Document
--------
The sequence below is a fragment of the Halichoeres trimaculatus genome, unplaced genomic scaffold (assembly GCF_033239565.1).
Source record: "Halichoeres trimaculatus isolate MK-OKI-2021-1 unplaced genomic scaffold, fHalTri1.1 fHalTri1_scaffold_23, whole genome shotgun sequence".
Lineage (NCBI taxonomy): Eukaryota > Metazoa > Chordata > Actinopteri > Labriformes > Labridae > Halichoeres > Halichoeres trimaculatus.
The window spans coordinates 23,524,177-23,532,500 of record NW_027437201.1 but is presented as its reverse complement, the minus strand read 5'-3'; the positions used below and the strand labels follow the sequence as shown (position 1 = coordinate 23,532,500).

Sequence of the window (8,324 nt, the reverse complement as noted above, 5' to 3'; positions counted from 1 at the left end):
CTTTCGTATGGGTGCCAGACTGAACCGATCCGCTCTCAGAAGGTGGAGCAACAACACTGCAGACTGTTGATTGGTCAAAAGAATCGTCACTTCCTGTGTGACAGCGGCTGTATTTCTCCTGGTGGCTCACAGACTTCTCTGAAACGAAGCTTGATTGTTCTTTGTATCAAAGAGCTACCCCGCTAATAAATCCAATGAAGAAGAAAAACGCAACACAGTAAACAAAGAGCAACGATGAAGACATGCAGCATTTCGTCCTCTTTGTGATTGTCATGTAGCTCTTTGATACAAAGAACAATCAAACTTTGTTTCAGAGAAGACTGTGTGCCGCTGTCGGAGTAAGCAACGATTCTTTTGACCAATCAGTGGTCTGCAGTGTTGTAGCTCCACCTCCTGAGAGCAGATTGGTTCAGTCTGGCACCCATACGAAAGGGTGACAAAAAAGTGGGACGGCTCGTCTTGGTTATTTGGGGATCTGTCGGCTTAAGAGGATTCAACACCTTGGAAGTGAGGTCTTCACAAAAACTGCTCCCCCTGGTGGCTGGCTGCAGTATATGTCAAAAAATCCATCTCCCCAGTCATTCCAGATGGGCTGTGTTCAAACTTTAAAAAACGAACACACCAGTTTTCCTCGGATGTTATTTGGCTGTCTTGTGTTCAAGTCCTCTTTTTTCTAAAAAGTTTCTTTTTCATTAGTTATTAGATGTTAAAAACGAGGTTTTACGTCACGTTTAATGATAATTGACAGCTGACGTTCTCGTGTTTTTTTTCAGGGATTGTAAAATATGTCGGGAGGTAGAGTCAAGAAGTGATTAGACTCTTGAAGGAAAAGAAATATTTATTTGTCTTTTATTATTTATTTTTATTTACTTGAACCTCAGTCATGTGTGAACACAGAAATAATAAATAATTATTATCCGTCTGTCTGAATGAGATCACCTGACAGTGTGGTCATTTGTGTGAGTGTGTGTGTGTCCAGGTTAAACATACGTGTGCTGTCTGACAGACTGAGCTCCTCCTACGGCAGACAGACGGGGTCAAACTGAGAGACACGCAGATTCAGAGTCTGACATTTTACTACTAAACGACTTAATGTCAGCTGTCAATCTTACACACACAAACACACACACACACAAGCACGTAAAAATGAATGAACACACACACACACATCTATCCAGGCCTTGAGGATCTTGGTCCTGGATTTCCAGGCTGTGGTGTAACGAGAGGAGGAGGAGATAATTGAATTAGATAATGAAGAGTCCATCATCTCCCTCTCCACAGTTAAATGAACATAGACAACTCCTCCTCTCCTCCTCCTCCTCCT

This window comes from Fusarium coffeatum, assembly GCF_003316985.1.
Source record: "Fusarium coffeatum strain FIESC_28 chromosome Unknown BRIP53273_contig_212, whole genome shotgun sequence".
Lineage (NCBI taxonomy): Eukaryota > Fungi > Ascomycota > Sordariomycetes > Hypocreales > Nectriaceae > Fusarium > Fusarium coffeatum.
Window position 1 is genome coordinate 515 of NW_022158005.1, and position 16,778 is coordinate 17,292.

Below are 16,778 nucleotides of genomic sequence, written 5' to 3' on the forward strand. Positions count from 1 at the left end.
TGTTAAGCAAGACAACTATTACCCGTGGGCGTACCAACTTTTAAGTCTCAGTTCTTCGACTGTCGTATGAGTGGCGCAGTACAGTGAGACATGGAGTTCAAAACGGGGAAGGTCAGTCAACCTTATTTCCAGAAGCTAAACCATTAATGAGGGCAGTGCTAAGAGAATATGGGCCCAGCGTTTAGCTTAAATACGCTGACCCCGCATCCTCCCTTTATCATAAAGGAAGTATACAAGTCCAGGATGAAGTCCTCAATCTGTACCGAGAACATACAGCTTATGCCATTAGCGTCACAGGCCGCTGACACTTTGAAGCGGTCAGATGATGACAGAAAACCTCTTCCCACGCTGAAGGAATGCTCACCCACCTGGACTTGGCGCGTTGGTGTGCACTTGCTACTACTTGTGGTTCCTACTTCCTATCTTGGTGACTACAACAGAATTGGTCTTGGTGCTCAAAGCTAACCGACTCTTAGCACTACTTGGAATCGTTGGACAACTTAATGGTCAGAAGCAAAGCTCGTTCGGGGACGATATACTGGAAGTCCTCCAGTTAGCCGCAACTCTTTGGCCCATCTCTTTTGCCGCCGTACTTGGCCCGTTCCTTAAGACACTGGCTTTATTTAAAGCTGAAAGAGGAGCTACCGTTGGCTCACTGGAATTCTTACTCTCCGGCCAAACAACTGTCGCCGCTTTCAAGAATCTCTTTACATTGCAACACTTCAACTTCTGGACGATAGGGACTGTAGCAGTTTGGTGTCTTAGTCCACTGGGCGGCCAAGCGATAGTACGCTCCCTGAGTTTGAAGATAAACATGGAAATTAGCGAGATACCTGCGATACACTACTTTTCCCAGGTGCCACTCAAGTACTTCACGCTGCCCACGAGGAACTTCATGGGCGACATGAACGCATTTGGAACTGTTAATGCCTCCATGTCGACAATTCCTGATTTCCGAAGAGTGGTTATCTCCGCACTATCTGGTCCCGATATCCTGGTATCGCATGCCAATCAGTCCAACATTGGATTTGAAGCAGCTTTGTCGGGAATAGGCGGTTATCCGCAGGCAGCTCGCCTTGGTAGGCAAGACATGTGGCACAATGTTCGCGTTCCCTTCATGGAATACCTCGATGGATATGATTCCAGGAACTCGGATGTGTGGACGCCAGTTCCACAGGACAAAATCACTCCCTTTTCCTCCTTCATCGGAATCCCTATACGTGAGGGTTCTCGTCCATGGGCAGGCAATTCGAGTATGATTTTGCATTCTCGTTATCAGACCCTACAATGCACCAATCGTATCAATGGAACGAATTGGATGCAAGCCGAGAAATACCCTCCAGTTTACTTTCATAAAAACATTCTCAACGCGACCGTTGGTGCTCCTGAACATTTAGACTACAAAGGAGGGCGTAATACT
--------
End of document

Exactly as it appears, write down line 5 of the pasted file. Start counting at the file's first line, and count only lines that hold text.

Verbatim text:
Sequence of the window (8,324 nt, the reverse complement as noted above, 5' to 3'; positions counted from 1 at the left end):